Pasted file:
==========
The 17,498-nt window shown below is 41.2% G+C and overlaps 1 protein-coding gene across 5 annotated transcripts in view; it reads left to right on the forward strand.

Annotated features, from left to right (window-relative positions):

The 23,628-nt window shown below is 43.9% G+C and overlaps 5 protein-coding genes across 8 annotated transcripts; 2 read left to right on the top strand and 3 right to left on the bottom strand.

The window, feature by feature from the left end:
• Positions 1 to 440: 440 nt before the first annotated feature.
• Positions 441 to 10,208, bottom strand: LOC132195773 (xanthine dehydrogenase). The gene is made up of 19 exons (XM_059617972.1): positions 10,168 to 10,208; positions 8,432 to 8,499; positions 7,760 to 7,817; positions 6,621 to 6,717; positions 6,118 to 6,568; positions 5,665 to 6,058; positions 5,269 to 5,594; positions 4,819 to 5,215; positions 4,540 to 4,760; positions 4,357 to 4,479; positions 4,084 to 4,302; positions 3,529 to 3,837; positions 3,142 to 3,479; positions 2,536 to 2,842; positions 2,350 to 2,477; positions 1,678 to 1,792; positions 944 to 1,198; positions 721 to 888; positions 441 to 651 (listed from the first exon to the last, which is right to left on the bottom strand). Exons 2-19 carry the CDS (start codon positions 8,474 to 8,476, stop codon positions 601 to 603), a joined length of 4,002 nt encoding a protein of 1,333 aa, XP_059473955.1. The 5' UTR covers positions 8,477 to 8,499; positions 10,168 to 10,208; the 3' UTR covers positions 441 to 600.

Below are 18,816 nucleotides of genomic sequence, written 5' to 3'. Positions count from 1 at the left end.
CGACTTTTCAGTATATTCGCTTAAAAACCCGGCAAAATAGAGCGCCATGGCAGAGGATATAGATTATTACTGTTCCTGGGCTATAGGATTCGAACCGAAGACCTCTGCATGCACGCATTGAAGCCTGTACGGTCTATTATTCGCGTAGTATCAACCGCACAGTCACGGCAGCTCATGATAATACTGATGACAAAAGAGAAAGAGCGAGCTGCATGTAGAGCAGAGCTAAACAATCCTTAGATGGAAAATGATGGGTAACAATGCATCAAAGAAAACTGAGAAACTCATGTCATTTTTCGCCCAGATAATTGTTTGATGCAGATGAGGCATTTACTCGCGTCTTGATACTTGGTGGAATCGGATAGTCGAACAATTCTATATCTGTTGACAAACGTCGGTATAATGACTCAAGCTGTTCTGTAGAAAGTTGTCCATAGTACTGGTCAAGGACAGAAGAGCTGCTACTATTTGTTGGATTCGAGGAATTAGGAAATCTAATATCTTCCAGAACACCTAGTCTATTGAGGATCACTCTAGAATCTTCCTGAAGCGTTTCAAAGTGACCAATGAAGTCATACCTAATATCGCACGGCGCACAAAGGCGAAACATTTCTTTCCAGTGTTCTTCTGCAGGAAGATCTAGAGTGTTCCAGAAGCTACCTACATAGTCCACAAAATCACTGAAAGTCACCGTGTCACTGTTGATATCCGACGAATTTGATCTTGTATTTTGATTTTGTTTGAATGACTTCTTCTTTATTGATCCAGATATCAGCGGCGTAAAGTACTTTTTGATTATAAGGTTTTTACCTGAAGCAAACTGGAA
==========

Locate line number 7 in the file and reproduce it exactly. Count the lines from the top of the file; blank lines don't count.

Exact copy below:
Below are 18,816 nucleotides of genomic sequence, written 5' to 3'. Positions count from 1 at the left end.